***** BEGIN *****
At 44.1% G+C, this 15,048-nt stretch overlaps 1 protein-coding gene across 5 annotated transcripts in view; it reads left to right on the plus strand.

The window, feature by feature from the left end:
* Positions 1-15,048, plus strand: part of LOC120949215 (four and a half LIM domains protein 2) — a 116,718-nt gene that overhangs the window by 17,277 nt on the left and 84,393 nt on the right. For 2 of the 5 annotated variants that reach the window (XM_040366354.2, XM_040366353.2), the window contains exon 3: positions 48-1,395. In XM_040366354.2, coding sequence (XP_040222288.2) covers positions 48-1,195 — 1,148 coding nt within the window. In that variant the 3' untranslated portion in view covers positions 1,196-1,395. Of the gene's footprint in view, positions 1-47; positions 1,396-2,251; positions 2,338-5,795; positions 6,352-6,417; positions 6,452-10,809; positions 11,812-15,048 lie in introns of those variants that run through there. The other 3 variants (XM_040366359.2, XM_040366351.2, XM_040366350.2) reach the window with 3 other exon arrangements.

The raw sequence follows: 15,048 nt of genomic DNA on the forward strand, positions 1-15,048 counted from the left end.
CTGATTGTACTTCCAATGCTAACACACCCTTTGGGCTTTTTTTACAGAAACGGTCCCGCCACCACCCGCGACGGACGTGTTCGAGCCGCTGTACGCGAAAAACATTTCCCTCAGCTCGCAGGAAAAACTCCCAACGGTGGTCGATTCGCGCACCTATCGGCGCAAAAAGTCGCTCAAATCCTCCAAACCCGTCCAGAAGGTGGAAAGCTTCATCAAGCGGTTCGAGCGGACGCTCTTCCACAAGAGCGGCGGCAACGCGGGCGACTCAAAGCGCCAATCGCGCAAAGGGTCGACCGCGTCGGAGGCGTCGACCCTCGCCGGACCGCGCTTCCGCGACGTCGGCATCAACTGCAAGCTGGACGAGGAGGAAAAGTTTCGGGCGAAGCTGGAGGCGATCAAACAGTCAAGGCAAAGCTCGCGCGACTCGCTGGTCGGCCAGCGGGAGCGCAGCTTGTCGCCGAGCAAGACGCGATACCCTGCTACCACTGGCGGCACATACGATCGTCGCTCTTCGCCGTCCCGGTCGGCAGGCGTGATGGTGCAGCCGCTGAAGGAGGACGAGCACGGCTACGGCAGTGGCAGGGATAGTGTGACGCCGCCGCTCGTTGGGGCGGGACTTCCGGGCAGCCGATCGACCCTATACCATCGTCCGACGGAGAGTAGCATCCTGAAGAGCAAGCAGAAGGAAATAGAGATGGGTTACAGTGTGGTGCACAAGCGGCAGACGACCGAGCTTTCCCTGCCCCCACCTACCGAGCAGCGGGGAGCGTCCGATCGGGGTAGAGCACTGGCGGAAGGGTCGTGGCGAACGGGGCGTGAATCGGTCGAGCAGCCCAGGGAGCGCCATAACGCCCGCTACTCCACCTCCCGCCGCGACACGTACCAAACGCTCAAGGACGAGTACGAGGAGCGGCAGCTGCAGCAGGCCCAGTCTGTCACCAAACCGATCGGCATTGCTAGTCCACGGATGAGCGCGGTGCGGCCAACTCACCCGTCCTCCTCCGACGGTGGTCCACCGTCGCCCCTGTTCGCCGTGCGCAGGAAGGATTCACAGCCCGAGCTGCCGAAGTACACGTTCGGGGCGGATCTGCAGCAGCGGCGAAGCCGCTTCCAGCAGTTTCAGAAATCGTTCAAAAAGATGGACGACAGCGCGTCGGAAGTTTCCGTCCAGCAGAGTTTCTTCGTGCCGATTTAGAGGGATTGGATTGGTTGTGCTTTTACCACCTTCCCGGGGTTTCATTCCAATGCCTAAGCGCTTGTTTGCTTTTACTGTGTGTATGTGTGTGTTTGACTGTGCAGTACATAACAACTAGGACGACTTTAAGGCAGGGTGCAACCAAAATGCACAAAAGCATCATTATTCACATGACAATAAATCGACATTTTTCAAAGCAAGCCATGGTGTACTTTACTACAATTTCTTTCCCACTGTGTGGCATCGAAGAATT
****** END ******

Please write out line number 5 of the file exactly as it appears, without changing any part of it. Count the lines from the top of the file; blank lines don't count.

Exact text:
CTGATTGTACTTCCAATGCTAACACACCCTTTGGGCTTTTTTTACAGAAACGGTCCCGCCACCACCCGCGACGGACGTGTTCGAGCCGCTGTACGCGAAAAACATTTCCCTCAGCTCGCAGGAAAAACTCCCAACGGTGGTCGATTCGCGCACCTATCGGCGCAAAAAGTCGCTCAAATCCTCCAAACCCGTCCAGAAGGTGGAAAGCTTCATCAAGCGGTTCGAGCGGACGCTCTTCCACAAGAGCGGCGGCAACGCGGGCGACTCAAAGCGCCAATCGCGCAAAGGGTCGACCGCGTCGGAGGCGTCGACCCTCGCCGGACCGCGCTTCCGCGACGTCGGCATCAACTGCAAGCTGGACGAGGAGGAAAAGTTTCGGGCGAAGCTGGAGGCGATCAAACAGTCAAGGCAAAGCTCGCGCGACTCGCTGGTCGGCCAGCGGGAGCGCAGCTTGTCGCCGAGCAAGACGCGATACCCTGCTACCACTGGCGGCACATACGATCGTCGCTCTTCGCCGTCCCGGTCGGCAGGCGTGATGGTGCAGCCGCTGAAGGAGGACGAGCACGGCTACGGCAGTGGCAGGGATAGTGTGACGCCGCCGCTCGTTGGGGCGGGACTTCCGGGCAGCCGATCGACCCTATACCATCGTCCGACGGAGAGTAGCATCCTGAAGAGCAAGCAGAAGGAAATAGAGATGGGTTACAGTGTGGTGCACAAGCGGCAGACGACCGAGCTTTCCCTGCCCCCACCTACCGAGCAGCGGGGAGCGTCCGATCGGGGTAGAGCACTGGCGGAAGGGTCGTGGCGAACGGGGCGTGAATCGGTCGAGCAGCCCAGGGAGCGCCATAACGCCCGCTACTCCACCTCCCGCCGCGACACGTACCAAACGCTCAAGGACGAGTACGAGGAGCGGCAGCTGCAGCAGGCCCAGTCTGTCACCAAACCGATCGGCATTGCTAGTCCACGGATGAGCGCGGTGCGGCCAACTCACCCGTCCTCCTCCGACGGTGGTCCACCGTCGCCCCTGTTCGCCGTGCGCAGGAAGGATTCACAGCCCGAGCTGCCGAAGTACACGTTCGGGGCGGATCTGCAGCAGCGGCGAAGCCGCTTCCAGCAGTTTCAGAAATCGTTCAAAAAGATGGACGACAGCGCGTCGGAAGTTTCCGTCCAGCAGAGTTTCTTCGTGCCGATTTAGAGGGATTGGATTGGTTGTGCTTTTACCACCTTCCCGGGGTTTCATTCCAATGCCTAAGCGCTTGTTTGCTTTTACTGTGTGTATGTGTGTGTTTGACTGTGCAGTACATAACAACTAGGACGACTTTAAGGCAGGGTGCAACCAAAATGCACAAAAGCATCATTATTCACATGACAATAAATCGACATTTTTCAAAGCAAGCCATGGTGTACTTTACTACAATTTCTTTCCCACTGTGTGGCATCGAAGAATT